RECYCLING: Recycletown Takes New Approach To Reuse/Recycling

For more than seven years, Gar-bage Reincarnation Inc., Santa Rosa, Calif., has held the contract to operate the recycling services at the Sonoma County Landfill and Healdsburg Transfer Station. In this time, the non-profit organization has taken reuse and recycling to new heights.

The site goes beyond the collection of traditional recyclables (aluminum cans, glass and newspaper) by accepting items such as: used oil, paint, batteries, tires, tin, steel, copper, scrap metal, plastics, white goods, brown goods, reusable furniture, toys, clothing, bicycles, of-fice furniture, mattress foam, construction debris (windows, doors, porcelain and plastic fixtures), even used picnic benches, stereos, lamps and anything else reusable. Last June, more than 680 tons of refuse were disposed at the county's site.

The underlying theme of the program is to reuse before recycling to reduce operating costs. "People need to be related to their materials," said Pavitra Crimmel, the project general manager at Garbage Reincarnation. By depending on sorters at material recovery facilities (MRFs), the general public is not encouraged to reduce or recycle, Crimmel said. "Here people sort their materials on-site at the drop-off center. This makes them participate and see that they can do something else with [the material]. If everything is looked at in a reuse idea, it can be turned into something else."

One acre of the landfill has been designated for building materials, where small business owners can shop for roofing materials, etc.

While there is no fee to drop items off, the program does charge for the items it sells. These funds are used to keep the program running and pay the salary of the eight-member staff. Transportation costs are minimal since buyers come directly to the site. Crimmel said that overall, her operation is cheaper to run than a MRF.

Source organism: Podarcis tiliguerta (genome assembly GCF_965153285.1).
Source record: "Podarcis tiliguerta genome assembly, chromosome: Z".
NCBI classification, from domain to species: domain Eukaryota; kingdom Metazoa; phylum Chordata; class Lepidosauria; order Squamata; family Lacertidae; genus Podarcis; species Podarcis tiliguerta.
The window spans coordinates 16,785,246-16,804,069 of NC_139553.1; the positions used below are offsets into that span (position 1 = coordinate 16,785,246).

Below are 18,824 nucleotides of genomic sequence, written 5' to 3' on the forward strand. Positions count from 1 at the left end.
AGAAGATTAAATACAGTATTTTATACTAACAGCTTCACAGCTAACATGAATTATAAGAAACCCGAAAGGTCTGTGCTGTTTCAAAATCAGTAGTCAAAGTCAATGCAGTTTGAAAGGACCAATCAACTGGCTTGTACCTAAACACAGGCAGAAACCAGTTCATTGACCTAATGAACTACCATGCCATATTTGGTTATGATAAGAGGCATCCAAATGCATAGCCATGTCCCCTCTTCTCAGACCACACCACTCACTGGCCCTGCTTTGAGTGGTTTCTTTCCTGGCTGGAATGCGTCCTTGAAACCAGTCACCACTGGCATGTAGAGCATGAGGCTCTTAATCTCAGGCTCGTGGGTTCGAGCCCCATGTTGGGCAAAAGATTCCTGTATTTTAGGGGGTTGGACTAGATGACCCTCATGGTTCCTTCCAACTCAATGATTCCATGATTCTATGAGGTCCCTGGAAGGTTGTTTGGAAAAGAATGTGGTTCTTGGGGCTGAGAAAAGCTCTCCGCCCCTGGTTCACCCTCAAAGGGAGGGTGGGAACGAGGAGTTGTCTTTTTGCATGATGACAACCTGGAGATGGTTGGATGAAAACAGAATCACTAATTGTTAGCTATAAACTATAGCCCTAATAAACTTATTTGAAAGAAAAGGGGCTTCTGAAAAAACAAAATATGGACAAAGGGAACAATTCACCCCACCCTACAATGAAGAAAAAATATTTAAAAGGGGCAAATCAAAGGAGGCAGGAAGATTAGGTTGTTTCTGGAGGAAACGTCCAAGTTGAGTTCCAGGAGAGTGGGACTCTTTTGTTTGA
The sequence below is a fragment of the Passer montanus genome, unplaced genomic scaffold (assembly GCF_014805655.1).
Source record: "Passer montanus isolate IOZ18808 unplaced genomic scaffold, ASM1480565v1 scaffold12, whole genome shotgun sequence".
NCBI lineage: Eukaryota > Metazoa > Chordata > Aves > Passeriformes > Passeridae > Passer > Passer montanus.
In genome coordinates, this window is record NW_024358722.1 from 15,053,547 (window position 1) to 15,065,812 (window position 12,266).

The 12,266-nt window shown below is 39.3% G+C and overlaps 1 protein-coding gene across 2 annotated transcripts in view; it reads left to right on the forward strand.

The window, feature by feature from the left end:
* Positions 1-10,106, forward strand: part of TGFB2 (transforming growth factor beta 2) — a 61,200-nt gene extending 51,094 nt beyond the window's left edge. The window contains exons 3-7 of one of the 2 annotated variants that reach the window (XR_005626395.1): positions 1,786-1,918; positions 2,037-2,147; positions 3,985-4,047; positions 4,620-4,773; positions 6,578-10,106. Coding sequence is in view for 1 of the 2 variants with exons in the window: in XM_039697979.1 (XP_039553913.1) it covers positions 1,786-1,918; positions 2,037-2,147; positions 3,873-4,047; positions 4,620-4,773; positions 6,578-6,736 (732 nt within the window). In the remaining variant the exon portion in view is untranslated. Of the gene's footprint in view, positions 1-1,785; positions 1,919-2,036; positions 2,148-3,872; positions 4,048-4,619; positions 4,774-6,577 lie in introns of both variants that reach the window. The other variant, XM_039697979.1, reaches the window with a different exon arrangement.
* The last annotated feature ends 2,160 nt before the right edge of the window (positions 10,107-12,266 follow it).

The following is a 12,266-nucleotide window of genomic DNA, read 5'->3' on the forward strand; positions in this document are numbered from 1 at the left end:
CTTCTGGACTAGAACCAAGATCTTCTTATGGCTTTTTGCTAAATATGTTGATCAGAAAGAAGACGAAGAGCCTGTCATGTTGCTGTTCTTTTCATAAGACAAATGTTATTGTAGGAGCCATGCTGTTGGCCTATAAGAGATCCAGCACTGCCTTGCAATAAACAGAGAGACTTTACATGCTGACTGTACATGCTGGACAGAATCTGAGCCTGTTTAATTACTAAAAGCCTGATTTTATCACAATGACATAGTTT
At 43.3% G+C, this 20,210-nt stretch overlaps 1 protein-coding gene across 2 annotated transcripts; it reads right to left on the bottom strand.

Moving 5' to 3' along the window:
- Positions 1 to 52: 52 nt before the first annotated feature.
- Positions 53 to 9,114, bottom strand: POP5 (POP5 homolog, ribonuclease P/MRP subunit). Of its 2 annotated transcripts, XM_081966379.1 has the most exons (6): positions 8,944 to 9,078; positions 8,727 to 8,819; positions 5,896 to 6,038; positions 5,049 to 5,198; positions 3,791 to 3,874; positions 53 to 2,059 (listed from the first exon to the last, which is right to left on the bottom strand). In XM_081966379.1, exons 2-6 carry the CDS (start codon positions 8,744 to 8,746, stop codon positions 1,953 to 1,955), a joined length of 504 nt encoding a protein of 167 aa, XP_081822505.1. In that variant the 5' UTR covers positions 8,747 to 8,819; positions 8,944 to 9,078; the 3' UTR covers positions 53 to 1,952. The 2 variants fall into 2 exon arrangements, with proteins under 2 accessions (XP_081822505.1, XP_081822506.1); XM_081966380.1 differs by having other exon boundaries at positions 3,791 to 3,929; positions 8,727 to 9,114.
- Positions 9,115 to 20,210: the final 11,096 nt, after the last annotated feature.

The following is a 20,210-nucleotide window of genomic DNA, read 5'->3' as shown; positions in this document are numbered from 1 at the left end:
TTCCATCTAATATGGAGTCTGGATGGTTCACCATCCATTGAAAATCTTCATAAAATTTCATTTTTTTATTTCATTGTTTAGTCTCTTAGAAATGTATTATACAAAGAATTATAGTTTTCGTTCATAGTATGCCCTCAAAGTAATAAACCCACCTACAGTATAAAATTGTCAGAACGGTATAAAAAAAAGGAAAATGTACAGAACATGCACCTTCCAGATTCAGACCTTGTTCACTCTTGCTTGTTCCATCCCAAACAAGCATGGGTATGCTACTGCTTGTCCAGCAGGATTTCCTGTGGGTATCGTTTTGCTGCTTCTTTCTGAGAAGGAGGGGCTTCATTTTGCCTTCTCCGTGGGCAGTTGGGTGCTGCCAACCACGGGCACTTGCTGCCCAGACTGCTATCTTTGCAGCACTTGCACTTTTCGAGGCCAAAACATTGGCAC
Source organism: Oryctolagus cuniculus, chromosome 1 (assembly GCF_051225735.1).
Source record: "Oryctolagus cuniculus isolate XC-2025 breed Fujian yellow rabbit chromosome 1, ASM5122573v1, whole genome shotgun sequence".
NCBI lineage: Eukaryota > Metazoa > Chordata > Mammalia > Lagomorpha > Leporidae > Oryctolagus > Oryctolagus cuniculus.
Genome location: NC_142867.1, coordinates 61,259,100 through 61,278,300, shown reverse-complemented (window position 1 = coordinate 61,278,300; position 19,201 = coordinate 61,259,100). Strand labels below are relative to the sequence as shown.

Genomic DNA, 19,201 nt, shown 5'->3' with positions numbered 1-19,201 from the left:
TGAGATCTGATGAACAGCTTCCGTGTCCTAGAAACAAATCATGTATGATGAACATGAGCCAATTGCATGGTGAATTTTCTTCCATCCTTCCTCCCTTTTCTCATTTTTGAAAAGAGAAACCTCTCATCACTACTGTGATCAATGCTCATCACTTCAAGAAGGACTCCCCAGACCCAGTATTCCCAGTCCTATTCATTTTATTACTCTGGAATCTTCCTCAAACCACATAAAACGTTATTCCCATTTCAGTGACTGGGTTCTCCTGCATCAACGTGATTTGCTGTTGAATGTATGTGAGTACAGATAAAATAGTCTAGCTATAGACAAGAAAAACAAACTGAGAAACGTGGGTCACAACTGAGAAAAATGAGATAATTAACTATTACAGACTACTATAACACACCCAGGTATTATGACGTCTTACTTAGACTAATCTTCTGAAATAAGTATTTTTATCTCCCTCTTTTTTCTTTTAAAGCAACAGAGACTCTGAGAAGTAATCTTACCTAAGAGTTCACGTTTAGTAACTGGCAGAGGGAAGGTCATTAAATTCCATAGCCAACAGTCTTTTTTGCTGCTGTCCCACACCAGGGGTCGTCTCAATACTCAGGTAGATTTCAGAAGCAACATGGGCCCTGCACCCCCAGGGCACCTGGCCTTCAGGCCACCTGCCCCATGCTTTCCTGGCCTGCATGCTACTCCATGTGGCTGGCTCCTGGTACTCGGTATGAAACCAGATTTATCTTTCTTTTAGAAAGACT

Perhaps the biggest development at the landfill is Recycletown. When completed, this town will be comprised of four buildings made entirely from salvaged products. While the structural elements (poles, beams and trusses) cannot be made from scrap, the buildings are made from used lumber and the walls are made from garage doors or any other suitable material. The four buildings each house a different product - furniture, books, electronic goods and clothing.

The entire site, which resembles an old western town, is being built by volunteers and funded by a county grant.

Seven totem poles made from junk art encompass the town. Also, an annual "Scrapture Contest" takes place to show an additional value of reusing refuse. "Garbage is not [just a] thing," Crimmel said. "Garbage is whatever people decide they want it to be."

The local support has allowed Garbage Reincarnation to continually add to its program. Last year the county expanded its contract to include separate collection of appliances on the tipping floor. Also, the company has started a program that gives away approximately 1,000 gallons of used paint per month at no charge. Crimmel said this program allows community residents to use the paint for materials purchased at the yard. In addition, the program saves the county money on paint disposal fees.

Garbage Reincarnation has fu-ture projects in mind. Crimmel said the company recently has launched a waste audit program in which they collect excess inventory from businesses and encourage businesses to separate recyclables and exchange materials at Re-cycletown. Crimmel said she would like to expand this project as well as establish a group of consultants to help local government increase recycling and reuse. Crimmel also would like to begin a mentor program for visiting communities.